Equality sought in Europe by Cardonald mum

March 23, 2010 by · Leave a Comment 

p10103441A mum of three from Cardonald has returned from Europe’s political centre, Brussels, after fighting to secure a fairer deal for women across the continent.
Thirty-four-year-old Therese Kazadi came from the Democratic Republic of Congo (DRC) to Scotland and found out – just like in her country of birth – women here are more likely to experience poverty than men.
Therese represents a Glasgow-based group for refugees and asylum seekers called Karibu. She was in Brussels earlier this month to take part in the GenderWorks conference.
GenderWorks was a two-year project, led by Oxfam, which investigated women’s experiences of poverty and social exclusion in Europe.
The conference brought together more than 30 women from across Europe to deliver a strong message to European policy makers.
Therese said: ‘The majority of people living in poverty around the world are women and that is no different in Europe.
‘I’ve experienced poverty in the DRC, when I came to Europe I expected that poverty would not be such a big issue. But in Glasgow women are also more likely to end up in poor conditions than men.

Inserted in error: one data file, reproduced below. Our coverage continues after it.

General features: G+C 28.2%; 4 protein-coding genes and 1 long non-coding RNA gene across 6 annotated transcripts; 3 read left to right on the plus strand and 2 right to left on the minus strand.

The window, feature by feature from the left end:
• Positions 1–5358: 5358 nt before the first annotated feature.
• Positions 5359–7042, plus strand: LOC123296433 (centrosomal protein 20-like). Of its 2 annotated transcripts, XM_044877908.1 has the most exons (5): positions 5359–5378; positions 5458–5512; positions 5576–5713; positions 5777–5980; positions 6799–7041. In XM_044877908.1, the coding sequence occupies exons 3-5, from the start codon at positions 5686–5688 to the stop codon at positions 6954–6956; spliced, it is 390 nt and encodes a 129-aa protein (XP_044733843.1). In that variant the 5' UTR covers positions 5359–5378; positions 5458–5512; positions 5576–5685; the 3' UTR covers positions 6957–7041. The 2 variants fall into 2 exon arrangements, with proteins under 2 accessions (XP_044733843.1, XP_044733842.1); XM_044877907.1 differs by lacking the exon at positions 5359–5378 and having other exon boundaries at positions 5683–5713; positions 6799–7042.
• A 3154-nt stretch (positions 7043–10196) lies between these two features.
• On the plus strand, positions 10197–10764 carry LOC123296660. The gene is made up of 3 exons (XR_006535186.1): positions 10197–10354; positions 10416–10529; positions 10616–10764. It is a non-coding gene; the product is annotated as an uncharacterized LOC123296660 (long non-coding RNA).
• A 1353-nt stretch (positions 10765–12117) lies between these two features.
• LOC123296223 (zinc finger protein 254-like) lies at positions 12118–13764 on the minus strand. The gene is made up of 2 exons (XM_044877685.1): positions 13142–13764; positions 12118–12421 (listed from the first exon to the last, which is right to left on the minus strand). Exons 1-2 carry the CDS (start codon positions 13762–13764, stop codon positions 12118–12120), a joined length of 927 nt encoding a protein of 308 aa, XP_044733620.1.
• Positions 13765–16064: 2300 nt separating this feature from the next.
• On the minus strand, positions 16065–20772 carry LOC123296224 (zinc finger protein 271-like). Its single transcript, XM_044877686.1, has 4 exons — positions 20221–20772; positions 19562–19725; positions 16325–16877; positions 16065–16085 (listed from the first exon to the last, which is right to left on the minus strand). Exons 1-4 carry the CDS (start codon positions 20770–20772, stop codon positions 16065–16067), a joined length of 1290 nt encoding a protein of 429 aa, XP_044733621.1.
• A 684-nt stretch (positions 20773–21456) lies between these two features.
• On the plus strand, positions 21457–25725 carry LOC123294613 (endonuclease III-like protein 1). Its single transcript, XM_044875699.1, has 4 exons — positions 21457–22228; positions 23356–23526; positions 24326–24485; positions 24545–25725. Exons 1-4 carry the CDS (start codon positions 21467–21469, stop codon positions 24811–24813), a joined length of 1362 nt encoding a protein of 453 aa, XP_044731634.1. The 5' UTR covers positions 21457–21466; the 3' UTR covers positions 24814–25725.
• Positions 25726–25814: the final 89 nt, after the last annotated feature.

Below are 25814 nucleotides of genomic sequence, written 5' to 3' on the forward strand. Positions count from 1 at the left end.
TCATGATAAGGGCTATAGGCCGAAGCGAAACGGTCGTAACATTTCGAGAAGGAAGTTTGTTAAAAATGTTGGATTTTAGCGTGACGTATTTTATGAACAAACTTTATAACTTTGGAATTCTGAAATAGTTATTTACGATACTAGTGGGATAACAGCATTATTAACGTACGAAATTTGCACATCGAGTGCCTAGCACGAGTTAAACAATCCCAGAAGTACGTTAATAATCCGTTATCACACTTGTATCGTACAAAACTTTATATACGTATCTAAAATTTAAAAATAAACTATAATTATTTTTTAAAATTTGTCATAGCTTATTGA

‘Women take on added responsibility in times of hardship. They may already work a regular job but also have to look after children and their partner.
‘The cost of childcare wipes out any money they make. Then there is the huge issue of domestic violence, which often leads to women being excluded from society or being made homeless when the relationship ends.’
Therese believes that access to information is the key to helping women out of poverty, but she also argues that public attitudes to gender issues have to change.
She said: ‘To help women out of poverty in Europe they need to be know their rights – and how to access those rights.
‘However, society must also accept and understand that women are equal to men. For example, equal pay is still not a reality in many industries.
‘When it comes to migrant women in Europe, the way they are integrated into life here almost sets them up for a life of poverty before they even start.
‘The European policy makers have to take action now and put the policy recommendations of GenderWorks into place.’